listen to my cry.

Give art to my prayer --it does not rise from deceitful lips.May my vindication come from you;may your eyes see what is  right."-- Psalm 17:1-2
"My God, my God, why have you forsaken me?Why are you so far from saving me,so far from the words of my groaning?O my God, I cry out by day, but you do not answer,by night and am not silent."-- Psalm 22:1-2

EnGedi means "fountain of the kid." It is an oasis with a perennial spring that lies on  the western shore of the Dead Sea. The area rises about 650 feet into the mountains forming a perfect strategic place for David to hide.

When Saul returned from his pursuit of the Philistines, he was told where David was hiding. He took three thousand of his men to look for David near the Crags of the Wild Goats.

Taking a moment to relieve himself, Saul went inside one of the many caves. What he didn't know was that David and his men were hiding in those very caves.

David's men urged him to kill the king, but David chose to trust God's providence. However, he quietly cut off the hem of Saul's garment. David later regretted doing hit, however, because the hem was symbolic of Saul's position as the Lord's anointed.

God uses this moment in the cave to reinforce in David's heart the need to wait on His timing, to secure David in the promises of God that surround him, and perhaps, one more time to try ago reach the stone heart of Saul.

Revealing the tenderness of his heart toward God, David is conscience-stricken for even approaching the king. He understand in a very profound, personal way the significance of being chosen by God. He sees clearly that his own life is in God's hand. Saul's can be no different.

Once Saul left the cave, David called out to him and showed the hem as evidence of his innocent intentions toward the king.

Saul openly admitted his sin against David and confessed with his own mouth that the Lord had chosen David to be king.

"You are more righteous than I," he said. "You have treated me well, but I have treated you badly. You have just now told me about the good you did to me. When a man finds his enemy, does he let him get away unharmed? May the Lord reward you well for the way you treated me today. I know that you will surgely be king and that the kingdom of Israel will gee established in your hands. Now swear to me by the Lord that you will not kill off my descendants or wipe our my name from my father's family." -- 1 Samuel 24:17-21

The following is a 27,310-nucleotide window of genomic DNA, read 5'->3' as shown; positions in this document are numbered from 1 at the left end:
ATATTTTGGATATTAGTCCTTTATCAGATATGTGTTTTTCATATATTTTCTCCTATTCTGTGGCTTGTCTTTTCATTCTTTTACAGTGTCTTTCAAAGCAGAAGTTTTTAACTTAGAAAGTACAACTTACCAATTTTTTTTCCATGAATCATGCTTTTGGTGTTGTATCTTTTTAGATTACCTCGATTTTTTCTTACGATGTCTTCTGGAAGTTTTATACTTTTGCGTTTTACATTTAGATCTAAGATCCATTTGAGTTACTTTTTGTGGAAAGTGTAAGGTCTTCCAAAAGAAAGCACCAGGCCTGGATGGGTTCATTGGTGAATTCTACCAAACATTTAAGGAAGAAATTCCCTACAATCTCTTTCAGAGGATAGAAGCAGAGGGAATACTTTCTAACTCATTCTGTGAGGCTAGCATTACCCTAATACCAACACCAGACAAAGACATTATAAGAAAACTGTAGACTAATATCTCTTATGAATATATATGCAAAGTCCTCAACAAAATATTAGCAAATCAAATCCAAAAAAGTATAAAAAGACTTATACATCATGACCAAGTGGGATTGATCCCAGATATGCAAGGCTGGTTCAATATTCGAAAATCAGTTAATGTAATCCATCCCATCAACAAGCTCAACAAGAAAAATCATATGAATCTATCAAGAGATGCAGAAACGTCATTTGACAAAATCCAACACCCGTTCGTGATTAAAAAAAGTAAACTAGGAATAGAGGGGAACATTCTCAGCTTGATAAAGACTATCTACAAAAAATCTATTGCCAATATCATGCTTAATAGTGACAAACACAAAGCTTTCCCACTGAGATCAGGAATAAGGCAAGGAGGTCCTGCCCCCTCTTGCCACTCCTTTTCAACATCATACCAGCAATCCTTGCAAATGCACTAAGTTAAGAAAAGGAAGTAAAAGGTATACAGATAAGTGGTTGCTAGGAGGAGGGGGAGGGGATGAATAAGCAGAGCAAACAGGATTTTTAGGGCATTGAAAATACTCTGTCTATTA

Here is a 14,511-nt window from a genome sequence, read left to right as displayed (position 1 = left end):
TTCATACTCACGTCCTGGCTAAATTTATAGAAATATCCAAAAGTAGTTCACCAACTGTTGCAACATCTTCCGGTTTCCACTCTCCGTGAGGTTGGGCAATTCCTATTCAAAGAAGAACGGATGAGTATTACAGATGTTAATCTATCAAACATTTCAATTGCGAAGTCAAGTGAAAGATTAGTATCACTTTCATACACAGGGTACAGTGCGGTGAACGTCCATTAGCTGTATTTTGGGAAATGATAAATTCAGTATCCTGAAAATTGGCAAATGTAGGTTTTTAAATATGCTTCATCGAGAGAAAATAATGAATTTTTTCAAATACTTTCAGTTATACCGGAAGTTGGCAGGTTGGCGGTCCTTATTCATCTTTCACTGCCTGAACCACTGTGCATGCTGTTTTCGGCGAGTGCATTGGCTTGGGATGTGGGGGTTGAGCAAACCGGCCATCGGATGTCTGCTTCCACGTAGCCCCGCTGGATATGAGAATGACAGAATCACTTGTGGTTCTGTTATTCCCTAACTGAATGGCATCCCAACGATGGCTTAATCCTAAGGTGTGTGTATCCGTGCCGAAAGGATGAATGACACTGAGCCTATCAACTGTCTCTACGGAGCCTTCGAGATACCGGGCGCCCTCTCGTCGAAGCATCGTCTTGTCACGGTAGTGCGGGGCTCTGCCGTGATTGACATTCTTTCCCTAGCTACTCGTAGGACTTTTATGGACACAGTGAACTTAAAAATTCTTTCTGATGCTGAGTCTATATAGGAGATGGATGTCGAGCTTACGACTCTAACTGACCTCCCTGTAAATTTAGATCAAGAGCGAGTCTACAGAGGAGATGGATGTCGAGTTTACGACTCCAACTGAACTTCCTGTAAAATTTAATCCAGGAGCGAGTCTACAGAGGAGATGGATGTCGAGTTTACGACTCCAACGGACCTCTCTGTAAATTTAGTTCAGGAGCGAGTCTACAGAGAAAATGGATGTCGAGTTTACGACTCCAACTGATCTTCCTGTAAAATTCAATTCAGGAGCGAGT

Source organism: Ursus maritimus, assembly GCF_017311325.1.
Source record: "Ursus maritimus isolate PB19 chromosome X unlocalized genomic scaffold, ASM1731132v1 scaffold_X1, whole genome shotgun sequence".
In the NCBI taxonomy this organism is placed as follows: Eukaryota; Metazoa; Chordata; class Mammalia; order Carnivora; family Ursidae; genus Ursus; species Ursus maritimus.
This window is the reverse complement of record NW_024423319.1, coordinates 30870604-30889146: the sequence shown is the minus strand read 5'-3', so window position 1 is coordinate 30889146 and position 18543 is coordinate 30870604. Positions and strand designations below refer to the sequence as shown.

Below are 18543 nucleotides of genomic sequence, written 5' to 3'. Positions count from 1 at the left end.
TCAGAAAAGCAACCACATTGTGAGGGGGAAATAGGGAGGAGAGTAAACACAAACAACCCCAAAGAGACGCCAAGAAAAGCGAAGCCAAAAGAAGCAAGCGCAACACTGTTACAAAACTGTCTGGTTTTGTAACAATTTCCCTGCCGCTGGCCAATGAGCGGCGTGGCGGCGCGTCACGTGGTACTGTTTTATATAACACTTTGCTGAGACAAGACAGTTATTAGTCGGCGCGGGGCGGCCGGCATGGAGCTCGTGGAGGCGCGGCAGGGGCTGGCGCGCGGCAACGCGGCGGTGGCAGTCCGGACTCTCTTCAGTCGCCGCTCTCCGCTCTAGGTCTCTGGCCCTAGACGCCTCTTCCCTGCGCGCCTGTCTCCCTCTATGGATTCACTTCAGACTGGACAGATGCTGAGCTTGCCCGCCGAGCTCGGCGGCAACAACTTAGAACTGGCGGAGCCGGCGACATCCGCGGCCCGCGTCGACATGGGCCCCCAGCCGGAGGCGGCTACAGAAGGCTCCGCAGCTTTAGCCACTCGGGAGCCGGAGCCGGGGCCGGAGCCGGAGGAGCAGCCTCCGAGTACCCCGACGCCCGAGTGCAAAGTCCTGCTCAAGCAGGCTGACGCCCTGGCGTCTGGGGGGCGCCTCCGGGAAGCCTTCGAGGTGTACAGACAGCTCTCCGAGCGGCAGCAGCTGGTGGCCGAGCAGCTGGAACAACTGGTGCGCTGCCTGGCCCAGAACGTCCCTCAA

David gives his oath to Saul. Then Saul returned home, but David and his men went up to the stronghold.

Even though Saul admitted to personal guilt and publicly proclaimed the inevitability of David's kingship, David still could not trust him. There is no record here of reconciliation. David knew he needed to keep a safe distance from the unstable Saul.

"Have mercy on me, my God, have mercy on me,for in you I take refuge. I will take refuge in the shadow of your wings until the disaster has passed.
I cry out to God Most High,to God, who vindicates me.He sends from heaven and saves me,rebuking those who hotly pursue me --God sends forth his love and his faithfulness."-- Psalm 57:1-3
Hiding in a cave, David finds the words of Psalm 57 going up to God. Saul is hotly pursuing him, but David determines to find refuge in the shadow of the Lord. He hides himself in God, allowing the Lord to be his shield and protector. He waits and rests in  the peace and safety of God's love until the disaster passes.

David shows us our first, best move when sorrow, danger, crisis or struggles come upon us. We must hide in the shadow of God's wings and find our refuge in His grace. Enfolded close to His heart, we will be safe and find the peace we need to face the moment.

David is confident of the work of God in his life. He cries out to God who fulfills His purpose for him. David believes God's promises, opening his life up to God's work in him. David trusts that the Lord will use all the circumstances in which he finds himself to bring about His will in David's life.

"Being confident of this, that he who began a good work in you will carry it on to completion until the day of Christ Jesus." -- Philippians 1:6
God is working in you to fulfill His purpose for you. He wants to transform you into the image of Christ Jesus, and He will use all your circumstances, all your surrender, and all your obedience to fulfill His purpose in your life.

Each day, God shapes your life to look a little bit more like Jesus. You can be confident that He who began this good work in you will bring to to completion. Spend your days hiding yourself in the shadow of His wings; praising His love, glory and faithfulness; and crying out to the One who fulfills His purpose in you.

David relies on God with each step he takes to evade Saul in the wilderness.

Next in the King David Series: David Spares Saul's Life Again.